Originally published in The Daily Maverick
It is not only because of the privileged status we accord to our ideas that we are reluctant to unsettle them, or that others are wary of challenging them. In some areas of knowledge – or potential knowledge – some of us think that no truths can in fact be known, and that we therefore need to find other ways of resolving disputes. Or sometimes, the claim is that we should not even bother trying to resolve disputes, because they are in principle not resolvable.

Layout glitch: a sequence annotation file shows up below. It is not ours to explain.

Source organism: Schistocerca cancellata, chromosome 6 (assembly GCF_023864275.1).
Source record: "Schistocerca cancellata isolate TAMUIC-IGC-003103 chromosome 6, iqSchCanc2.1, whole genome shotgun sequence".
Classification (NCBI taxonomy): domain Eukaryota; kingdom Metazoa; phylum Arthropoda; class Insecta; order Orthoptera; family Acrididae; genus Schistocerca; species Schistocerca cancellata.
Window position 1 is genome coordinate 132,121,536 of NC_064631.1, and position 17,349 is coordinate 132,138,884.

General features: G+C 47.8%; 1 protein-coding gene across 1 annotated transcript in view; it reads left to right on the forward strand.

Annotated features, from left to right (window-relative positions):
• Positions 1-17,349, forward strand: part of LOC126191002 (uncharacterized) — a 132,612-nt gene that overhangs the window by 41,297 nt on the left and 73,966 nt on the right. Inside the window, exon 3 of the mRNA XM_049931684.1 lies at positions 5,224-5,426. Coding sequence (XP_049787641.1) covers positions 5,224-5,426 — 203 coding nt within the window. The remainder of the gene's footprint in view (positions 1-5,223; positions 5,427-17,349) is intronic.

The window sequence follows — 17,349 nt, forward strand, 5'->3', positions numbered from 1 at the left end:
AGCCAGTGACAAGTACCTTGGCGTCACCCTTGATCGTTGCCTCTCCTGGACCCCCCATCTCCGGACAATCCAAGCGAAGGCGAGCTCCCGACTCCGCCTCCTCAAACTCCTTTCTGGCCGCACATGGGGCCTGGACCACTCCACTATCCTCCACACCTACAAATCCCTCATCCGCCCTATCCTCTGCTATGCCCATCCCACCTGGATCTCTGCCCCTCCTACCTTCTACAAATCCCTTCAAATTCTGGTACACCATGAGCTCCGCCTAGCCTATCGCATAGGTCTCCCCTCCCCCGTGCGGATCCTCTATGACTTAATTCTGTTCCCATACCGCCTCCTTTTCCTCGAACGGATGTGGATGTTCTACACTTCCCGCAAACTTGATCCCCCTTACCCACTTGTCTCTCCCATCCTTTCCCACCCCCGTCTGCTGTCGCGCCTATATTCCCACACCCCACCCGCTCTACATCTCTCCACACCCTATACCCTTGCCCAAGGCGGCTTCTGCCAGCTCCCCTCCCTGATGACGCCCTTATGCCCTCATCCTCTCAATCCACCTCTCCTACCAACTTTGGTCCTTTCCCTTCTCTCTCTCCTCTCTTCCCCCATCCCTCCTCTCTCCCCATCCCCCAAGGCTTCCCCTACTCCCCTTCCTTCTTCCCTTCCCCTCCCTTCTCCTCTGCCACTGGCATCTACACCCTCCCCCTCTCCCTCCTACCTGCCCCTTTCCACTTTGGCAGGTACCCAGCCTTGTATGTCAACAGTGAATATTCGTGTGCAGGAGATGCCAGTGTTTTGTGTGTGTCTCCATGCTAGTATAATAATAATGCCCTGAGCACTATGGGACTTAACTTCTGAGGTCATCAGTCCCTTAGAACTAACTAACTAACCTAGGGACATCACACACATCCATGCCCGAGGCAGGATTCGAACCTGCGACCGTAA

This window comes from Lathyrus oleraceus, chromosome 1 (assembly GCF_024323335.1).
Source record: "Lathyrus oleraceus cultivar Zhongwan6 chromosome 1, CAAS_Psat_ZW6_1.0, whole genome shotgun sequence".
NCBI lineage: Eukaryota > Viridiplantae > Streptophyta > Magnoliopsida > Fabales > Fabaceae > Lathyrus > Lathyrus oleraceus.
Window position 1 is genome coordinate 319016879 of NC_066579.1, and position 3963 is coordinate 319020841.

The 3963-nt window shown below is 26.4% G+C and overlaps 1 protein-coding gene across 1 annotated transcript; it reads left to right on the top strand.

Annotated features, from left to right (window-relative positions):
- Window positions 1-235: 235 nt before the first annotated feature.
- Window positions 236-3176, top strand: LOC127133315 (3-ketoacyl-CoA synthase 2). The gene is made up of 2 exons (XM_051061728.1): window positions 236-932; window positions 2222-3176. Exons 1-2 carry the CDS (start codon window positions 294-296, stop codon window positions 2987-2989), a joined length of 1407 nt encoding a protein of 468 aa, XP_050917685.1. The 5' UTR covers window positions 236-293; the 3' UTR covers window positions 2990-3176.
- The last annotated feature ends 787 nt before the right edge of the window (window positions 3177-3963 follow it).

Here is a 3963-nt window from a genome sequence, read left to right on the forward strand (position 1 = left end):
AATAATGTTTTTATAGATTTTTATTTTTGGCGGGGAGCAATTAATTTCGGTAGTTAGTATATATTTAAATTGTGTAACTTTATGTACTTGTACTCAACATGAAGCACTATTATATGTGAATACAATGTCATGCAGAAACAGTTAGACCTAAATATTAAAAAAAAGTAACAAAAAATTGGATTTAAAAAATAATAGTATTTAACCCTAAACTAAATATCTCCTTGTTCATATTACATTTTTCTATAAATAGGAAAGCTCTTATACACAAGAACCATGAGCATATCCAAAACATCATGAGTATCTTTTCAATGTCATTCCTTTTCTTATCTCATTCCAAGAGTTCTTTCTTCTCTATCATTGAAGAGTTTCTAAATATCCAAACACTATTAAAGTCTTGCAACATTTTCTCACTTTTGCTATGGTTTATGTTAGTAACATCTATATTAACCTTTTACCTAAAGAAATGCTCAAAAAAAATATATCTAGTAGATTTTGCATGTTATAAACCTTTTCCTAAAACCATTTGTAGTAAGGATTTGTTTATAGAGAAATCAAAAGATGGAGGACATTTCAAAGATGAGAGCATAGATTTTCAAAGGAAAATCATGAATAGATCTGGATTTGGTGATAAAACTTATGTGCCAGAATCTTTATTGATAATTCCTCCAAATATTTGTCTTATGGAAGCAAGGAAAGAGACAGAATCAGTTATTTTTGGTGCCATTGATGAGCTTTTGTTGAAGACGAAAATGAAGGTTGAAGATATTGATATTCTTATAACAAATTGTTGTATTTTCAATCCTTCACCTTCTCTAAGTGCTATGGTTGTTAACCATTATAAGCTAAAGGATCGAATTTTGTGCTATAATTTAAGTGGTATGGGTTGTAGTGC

One area where this can be observed is in the debate between naturalism, broadly defined as the view that everything can potentially be explained by reference to empirically verifiable data, and supernaturalism, where objects like deities play a significant role in explaining our lives and our physical surrounds. Another is aesthetics, where some claim that beauty only exists in the eye of the beholder. And of course there is morality, where according to a certain school of thought, there are no objective grounds on which to judge one moral viewpoint as superior to another.